River Cottage Australia celebrity chef Paul West talks vegetable gardens

GET INTO THE GARDEN: Celebrity chef Paul West.

GET INTO THE GARDEN: Celebrity chef Paul West.

Don’t be afraid to get your hands dirty in a small backyard, celebrity chef Paul West says.

The River Cottage Australia host says suburbia is the perfect ground to preserve the future of agriculture, and there’s no time like now to get started.

With the amount of farm land decreasing, the suburban backyard has become prime real estate for fruit and vegetable crops.

“There’s a huge amount of people out there who have an interest in the providence of their food and they want better food sovereignty and food security, but on the same hand, they’re not about to run out and become full-time commercial farmers,” - Mr West said.

“In Australia we’re fortunate that we’ve got a bit of urban space, we’re a pretty sparce urban society so that gives us a lot of scope for producing.”

But don’t feel like you have to dig up all the yard and feed the city. 

Mr West says starting small will give you longevity. 

But he warns once you start it won’t be long before you become addicted. 

“Once you start the tendrils get into you even though you might only be starting with a tomato plant, herbs or some lettuce,” he said.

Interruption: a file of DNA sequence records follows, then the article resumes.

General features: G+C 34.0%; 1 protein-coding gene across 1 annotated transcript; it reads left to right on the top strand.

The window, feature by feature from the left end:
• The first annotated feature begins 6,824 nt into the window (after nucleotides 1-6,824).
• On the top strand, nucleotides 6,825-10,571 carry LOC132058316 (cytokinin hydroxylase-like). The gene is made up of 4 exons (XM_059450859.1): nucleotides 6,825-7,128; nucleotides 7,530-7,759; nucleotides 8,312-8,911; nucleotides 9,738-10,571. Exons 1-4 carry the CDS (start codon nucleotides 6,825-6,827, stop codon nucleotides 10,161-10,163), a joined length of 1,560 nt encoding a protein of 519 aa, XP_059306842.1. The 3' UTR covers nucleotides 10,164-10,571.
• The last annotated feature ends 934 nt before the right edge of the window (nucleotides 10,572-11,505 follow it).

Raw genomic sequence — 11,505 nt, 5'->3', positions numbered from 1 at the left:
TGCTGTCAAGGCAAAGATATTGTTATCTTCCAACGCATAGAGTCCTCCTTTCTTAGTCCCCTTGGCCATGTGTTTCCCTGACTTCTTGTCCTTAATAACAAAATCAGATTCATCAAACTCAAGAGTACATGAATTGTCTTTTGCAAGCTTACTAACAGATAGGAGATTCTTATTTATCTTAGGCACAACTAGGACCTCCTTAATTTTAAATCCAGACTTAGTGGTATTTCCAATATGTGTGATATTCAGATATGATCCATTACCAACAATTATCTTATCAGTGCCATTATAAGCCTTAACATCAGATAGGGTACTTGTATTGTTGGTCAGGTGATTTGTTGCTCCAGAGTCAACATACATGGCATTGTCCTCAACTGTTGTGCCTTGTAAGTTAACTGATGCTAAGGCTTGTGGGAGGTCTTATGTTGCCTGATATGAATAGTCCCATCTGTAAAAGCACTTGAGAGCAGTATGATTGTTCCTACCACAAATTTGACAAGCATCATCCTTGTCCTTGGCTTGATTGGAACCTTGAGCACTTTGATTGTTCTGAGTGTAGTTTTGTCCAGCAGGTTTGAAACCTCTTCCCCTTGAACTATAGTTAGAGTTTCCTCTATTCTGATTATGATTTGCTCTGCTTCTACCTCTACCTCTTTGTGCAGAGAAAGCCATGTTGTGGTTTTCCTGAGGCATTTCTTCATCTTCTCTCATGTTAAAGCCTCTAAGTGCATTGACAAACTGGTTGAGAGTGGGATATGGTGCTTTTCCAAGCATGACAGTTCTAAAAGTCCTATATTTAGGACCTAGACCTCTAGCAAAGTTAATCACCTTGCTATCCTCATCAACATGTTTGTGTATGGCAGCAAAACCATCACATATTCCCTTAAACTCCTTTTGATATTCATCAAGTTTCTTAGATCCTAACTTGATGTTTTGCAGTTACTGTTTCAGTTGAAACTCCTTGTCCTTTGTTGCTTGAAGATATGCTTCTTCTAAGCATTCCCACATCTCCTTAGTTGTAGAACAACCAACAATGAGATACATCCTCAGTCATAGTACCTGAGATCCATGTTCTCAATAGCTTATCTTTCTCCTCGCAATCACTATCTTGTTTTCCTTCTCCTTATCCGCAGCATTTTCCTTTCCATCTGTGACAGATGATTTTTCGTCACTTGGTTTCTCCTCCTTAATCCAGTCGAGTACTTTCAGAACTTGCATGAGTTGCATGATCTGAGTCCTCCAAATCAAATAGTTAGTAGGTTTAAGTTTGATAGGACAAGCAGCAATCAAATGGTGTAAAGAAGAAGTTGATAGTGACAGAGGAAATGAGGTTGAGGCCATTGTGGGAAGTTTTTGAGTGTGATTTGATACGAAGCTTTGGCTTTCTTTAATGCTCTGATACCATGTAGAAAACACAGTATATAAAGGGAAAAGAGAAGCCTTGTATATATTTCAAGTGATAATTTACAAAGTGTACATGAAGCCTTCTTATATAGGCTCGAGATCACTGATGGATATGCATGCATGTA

WARNING: DON’T DO THIS ….. in one weekend

Picture: Julian Smith

Picture: Julian Smith

1.Start small 

“I see it all the time, people say I’m going to grow all of my own food and they spend a huge weekend turning their whole backyard into beds and at the end of it they’re stuffed and they’ve spent a fortune on seedlings – and because they are exhausted from that initial effort the garden falls into wrack and ruin,” - Paul West

Planting everything at once and starting with a huge area is a recipe for disaster.

Start with one plant.

“I don’t think the significance of growing a couple of plants yourself can be under-rated,” Mr West said.

2.Grow something easy 

Start with a small pot of parsley.

“It’s one of those herbs that can be used for pretty much any savory dish to enliven it with a fresh herbaceous flavour,” Mr West says.

“It’s very hardy so it keeps going. 

“Give it a tiny little bit of natural feed every now and again.”​

3.Move onto perennial herbs

Choose herbs like thyme and mint.

“Once you get the taste of produce that you have grown yourself, it really lights a fire and you want to grow more and more,” Mr West said. 

“It’s an addiction of the best kind.”

4.Try leafy greens

TIP: “Pots are perfect, keep them around the back door where you’re going to go past them all the time so you can see if they are dry, and it’s not a huge thing to water them,” - Mr West says

5.Go for lettuce, rocket, spinach and kale

“Make sure you build it in little steps,” Mr West said. 

“The idea of everyone growing their entire vegetable bill in a year is a bit lofty, but you’ve got to start somewhere.

“The way that people engage in farming is by growing a bit of their own – whether it be only herbs on a window sill.”

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